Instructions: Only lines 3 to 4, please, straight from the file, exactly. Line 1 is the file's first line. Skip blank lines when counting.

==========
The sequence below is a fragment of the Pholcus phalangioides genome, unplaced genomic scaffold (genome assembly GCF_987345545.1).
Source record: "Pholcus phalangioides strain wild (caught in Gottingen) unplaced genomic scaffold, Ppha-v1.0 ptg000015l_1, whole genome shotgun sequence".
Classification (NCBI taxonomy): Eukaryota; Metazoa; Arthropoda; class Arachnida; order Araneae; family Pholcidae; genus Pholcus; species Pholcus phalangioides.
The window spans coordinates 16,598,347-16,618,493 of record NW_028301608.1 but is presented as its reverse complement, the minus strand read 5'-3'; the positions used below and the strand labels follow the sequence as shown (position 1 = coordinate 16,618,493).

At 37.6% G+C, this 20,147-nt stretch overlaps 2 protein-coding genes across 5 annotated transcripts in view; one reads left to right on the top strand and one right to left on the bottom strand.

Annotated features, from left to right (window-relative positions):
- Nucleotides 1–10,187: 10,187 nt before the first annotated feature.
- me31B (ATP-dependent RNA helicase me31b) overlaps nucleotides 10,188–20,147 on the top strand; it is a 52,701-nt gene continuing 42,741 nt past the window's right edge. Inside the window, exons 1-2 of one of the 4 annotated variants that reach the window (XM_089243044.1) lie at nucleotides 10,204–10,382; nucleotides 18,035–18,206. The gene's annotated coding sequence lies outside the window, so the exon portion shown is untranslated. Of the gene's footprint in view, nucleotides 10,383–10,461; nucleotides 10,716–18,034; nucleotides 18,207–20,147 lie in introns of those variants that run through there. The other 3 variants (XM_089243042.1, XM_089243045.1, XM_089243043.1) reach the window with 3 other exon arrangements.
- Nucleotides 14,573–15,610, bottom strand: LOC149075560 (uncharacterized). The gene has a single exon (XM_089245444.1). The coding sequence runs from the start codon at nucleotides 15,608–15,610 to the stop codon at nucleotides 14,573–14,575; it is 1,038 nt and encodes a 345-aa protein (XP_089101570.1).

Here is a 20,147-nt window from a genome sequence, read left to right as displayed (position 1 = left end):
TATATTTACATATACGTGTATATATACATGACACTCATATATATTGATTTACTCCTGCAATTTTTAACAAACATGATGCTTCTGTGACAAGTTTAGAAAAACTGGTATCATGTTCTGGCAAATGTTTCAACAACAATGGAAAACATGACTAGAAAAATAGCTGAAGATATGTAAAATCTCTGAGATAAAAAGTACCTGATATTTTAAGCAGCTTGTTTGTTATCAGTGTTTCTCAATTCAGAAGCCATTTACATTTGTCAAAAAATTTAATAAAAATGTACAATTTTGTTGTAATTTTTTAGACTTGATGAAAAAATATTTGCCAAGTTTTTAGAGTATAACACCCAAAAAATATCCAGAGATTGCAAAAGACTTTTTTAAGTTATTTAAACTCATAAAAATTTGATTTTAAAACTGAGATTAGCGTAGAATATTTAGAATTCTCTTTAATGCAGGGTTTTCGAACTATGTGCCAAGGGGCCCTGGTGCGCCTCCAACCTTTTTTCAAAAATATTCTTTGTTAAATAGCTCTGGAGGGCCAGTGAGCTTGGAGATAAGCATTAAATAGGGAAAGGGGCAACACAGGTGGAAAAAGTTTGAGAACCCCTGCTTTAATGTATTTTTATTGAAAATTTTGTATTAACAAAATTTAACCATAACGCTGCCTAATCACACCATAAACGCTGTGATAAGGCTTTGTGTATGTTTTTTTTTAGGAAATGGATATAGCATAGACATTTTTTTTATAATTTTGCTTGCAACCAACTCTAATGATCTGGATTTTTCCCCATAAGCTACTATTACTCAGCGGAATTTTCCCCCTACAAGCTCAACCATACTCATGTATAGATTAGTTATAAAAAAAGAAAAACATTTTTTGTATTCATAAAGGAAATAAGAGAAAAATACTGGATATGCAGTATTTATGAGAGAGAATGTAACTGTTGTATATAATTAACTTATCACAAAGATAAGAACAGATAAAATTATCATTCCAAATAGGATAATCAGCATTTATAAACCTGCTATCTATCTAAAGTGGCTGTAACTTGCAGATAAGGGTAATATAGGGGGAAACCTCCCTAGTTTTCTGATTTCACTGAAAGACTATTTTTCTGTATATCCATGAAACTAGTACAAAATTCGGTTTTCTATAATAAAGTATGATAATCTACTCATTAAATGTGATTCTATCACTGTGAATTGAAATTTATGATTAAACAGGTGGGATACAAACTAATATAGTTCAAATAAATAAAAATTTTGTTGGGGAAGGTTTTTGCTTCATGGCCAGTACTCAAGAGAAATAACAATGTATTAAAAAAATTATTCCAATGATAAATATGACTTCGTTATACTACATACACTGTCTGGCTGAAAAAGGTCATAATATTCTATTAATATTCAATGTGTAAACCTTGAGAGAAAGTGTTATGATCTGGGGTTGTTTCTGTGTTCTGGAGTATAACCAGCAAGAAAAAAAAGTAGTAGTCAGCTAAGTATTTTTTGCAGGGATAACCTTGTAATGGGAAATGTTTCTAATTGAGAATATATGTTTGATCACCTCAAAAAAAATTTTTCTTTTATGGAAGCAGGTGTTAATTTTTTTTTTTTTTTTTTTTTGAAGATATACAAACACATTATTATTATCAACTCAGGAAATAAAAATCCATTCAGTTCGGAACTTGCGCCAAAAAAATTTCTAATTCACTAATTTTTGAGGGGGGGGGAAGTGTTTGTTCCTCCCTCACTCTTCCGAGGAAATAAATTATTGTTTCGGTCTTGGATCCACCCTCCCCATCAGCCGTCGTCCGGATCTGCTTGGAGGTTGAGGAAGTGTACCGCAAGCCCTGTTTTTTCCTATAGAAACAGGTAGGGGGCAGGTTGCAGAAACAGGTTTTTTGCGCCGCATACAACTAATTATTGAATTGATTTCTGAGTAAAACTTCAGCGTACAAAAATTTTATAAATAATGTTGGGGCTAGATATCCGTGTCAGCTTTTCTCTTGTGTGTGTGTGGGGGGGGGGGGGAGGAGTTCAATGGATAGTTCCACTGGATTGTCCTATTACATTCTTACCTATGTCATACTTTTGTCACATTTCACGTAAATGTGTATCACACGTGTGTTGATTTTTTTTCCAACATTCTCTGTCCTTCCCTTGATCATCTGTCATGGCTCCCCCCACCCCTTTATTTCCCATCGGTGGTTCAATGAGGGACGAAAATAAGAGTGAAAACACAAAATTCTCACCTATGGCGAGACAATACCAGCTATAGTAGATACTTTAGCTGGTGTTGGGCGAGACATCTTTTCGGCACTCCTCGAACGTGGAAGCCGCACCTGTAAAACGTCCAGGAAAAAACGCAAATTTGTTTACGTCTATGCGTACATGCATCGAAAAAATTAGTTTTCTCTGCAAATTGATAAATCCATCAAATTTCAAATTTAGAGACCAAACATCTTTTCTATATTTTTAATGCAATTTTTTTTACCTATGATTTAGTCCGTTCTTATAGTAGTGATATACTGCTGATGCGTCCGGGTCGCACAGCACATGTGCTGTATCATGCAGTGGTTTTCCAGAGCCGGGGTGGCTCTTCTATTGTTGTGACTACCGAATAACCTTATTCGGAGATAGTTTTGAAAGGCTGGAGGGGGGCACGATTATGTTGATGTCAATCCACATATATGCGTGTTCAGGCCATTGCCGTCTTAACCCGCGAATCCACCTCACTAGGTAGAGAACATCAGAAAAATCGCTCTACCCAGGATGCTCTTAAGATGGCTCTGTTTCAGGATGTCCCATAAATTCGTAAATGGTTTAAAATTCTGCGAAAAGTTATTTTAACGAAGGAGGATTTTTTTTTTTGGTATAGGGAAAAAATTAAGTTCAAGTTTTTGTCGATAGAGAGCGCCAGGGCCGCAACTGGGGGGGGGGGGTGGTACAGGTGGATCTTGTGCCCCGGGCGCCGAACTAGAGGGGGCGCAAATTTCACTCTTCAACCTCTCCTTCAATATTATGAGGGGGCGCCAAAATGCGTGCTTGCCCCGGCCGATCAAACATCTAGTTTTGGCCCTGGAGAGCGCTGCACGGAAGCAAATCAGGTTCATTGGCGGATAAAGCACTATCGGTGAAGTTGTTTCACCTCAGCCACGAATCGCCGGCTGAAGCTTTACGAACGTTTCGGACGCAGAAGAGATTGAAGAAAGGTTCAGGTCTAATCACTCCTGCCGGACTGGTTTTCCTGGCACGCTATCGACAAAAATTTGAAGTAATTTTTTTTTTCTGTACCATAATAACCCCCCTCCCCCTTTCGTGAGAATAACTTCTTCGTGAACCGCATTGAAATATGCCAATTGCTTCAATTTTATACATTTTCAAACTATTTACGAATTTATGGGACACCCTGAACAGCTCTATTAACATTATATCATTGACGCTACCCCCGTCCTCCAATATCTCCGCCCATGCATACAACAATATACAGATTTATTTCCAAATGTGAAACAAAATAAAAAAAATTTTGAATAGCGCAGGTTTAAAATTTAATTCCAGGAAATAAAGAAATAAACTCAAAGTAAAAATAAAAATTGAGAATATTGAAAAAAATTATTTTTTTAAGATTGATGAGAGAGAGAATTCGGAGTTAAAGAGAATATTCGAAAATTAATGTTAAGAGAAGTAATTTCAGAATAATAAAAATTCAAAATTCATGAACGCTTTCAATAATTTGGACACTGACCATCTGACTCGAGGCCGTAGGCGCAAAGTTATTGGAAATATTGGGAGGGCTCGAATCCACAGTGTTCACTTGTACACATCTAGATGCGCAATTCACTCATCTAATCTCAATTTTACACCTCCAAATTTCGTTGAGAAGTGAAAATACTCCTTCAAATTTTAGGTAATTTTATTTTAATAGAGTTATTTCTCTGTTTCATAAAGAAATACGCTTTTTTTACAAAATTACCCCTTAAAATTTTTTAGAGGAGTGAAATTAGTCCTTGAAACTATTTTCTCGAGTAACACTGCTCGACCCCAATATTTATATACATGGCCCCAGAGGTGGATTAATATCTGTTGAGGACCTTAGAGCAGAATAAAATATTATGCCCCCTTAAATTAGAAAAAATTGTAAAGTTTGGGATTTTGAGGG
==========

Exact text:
Classification (NCBI taxonomy): Eukaryota; Metazoa; Arthropoda; class Arachnida; order Araneae; family Pholcidae; genus Pholcus; species Pholcus phalangioides.
The window spans coordinates 16,598,347-16,618,493 of record NW_028301608.1 but is presented as its reverse complement, the minus strand read 5'-3'; the positions used below and the strand labels follow the sequence as shown (position 1 = coordinate 16,618,493).